Thursday, March 31, 2011

Adventures in Philosophy School, Part V

I turned in my official unofficial letter of resignation last wednesday. My academic life is over.  What a relief!  What this means is that I am now free to tell the story of my adventures in philosophy school after they resumed last fall. 

Let me start by saying that I harbor no resentment or bad feelings toward the department, which I've studied with now for five years.  They've been generous in funding me, and reasonably patient.  My conflict is with academia in general, not with any particular department or branch of study.

I left off the story with my 2-year leave of absence, during which I wrote a manuscript of about 200 pages arguing that the theories of Malthus and Darwin prove that societal progress is impossible in the long run.  At the same time, I had a number of mystical experiences that convinced me that a kind of unquantifiable spiritual progress, on the other hand, is possible.

In January of 2010, I let the deparment know that I wanted to return in the fall.  That spring, I made a last push to finish my manuscript so that I might present it as a possible dissertation.

But the project refused to come together nicely. It was simply too big.  I had written hundreds of pages, but I didn't feel that I yet had a core argument strong enough to make the radical point I was trying to make.  After a sleepless week of desperate revisions last April, I finally put the project aside and started thinking about a smaller, more conventional dissertation topic to pursue when I returned.

There were plenty of loose ends in my manuscript that seemed to me would make interesting dissertation topics.  The most promising was my research into the development of the steam engine, as an example of Darwinian technological evolution.  So I spent a few weeks last spring reading up on evolutionary histories of science and technology, as well as the history of mechanical engineering.  Perhaps it wasn't the most conventional topic, but it seemed to me to be a promising avenue of scholarship.

That summer I spent working, and last fall Emily and I finally (after six months of impatient waiting) tied the knot.  I mean it when I say it was the best day of our lives -- when we arrived in Pittsburgh I was beaming and optimistic.  It didn't take me long to convince a handful of professors that my project on evolutionary history of science would be a good one.  I promised to finish a prospectus as soon as possible.

But it didn't take long for old tensions to begin to rise again.  Thinking back on it, it was largely my fault.  The professor who was most excited about my project, call him "Professor Z," is a relatively new professor specializing in history.  At first I wanted my project to be historical in focus, and so he was in the running for being my advisor.  A couple of the other professors advised me to change my focus to the philosophy of science, since I was planning to look for a job in the philosophy department.  I should've ignored this advice, but instead I sent Professor Z an email letting him know that I would like him on my committee, but that I would need a more philosophical advisor.

This left Professor Cigar and Professor Plaid in the running for my advisor.  While I worked on making this decision, and putting together a proposal, one night I had a dream and I was suddenly thrown into an anxious depression.  This was late October, early November of 2010.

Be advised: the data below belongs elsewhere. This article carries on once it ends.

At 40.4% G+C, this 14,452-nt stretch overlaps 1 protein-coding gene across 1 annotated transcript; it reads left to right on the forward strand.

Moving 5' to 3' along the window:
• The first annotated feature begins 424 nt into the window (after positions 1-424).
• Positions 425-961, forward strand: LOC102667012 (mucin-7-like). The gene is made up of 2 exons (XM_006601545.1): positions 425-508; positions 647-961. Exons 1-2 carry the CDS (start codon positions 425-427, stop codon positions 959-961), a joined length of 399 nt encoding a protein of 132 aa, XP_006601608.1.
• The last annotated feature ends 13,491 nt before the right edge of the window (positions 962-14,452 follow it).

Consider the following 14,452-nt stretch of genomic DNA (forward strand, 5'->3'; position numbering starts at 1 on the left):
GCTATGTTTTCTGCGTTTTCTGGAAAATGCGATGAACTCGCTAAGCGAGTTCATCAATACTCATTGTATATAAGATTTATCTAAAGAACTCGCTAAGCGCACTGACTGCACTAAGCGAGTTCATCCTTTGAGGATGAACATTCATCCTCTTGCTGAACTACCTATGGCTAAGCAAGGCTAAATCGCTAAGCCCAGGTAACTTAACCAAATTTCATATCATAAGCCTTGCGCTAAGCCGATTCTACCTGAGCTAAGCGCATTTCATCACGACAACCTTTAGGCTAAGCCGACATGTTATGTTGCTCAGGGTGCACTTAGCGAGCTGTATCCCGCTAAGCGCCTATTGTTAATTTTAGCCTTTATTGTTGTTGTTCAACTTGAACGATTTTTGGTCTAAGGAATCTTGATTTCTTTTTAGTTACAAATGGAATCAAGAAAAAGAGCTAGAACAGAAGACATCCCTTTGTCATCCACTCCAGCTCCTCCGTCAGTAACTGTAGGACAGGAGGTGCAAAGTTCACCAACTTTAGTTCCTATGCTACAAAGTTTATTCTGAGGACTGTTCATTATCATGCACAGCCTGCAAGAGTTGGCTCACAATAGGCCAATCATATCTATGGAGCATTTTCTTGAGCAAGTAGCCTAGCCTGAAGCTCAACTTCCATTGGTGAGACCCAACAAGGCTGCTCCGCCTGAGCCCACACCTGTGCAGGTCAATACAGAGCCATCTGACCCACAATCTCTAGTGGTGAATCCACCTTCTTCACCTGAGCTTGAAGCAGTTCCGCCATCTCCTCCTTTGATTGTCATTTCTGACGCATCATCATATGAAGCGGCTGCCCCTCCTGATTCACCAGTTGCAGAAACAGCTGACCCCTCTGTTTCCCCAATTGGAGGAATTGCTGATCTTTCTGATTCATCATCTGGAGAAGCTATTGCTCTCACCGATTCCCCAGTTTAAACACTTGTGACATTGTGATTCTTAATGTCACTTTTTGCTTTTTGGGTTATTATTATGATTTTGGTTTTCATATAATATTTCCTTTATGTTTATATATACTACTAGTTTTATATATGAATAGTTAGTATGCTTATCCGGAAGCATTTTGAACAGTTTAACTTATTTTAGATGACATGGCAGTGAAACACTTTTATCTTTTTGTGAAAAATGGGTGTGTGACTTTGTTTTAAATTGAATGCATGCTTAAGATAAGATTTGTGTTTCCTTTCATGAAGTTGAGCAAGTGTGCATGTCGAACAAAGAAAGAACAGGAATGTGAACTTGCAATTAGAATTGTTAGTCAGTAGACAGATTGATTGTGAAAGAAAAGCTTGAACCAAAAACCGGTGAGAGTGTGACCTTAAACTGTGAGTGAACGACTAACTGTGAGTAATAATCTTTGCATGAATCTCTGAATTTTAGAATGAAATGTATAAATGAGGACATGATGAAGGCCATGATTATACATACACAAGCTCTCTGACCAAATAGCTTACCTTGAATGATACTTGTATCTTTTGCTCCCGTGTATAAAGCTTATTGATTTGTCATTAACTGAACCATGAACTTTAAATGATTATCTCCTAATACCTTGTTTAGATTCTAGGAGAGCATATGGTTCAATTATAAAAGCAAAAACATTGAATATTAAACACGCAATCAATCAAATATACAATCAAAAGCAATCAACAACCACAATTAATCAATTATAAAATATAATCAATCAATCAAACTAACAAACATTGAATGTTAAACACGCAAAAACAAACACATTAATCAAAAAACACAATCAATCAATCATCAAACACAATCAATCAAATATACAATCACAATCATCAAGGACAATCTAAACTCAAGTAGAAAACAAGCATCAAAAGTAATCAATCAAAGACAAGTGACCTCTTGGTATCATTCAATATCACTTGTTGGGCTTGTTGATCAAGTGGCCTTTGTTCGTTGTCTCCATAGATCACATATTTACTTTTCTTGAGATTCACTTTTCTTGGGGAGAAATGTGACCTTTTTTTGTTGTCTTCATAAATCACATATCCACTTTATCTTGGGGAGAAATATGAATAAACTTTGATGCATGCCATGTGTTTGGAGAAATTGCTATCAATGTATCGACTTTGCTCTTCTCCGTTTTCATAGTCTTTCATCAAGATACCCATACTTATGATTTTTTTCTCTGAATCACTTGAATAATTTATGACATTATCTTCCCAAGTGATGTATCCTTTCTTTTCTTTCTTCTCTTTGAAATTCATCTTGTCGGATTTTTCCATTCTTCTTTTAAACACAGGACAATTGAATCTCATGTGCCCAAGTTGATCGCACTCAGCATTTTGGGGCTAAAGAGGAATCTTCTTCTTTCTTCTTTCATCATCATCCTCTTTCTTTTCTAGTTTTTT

In my dream I was trapped in a vast, rickety wooden clockwork, stretching throughout a dim library.  The library was filled with men, all of whom looked identical:  they were dressed like students but with gray hair, each with the same faint smile, humming an eerie chant.  Each one desperately wanted to say something, but they couldn't stretch out to touch the person closest to them, because the wooden framework kept them separate, and it was so fragile that everyone feared to disturb it.  Instead, they simply swayed along with it, smiling their eerie smile and humming their eerie chant.

I woke up in a cold sweat.  Suddenly I was filled with the fear that I was slipping back into my old pattern, that I was sacrificing the truth to build a career with an institution that would slowly squeeze the life out of me.  Was I once again making too many sacrifices?  Would I again be caught on an endlessly digressive path, this time in evolutionary history rather than emergence?  Would I be cursed to never be able to say what I wanted to say?

The choice I made during the following couple of weeks was pivotal.  It was psychologically painful, but now that I look back on it, necessary.  If it hadn't been for Emily's support, I'm not sure that I would have made it through unscathed.  But I had to work my way through it, one way or another, or else it would have eaten me up inside forever.

The night of the dream I was up for several hours, brooding.  I thought about my manuscript.  I had worked on it for the better part of two years, reading over 10,000 pages of books and articles, and typing up four different drafts, each over 200 pages long.  Moreover, I knew I had something to say.  No book is perfect.  No argument is airtight.  I had to give myself a chance.  Going over the supposed "holes" in my argument in my mind, I finally decided that they were the result of a clumsy presentation.  I suddenly came to think that by streamlining my manuscript, deleting whole passages and even chapters, the best parts of the argument would shine through and I would have something good, and perhaps even (I told myself) revolutionary.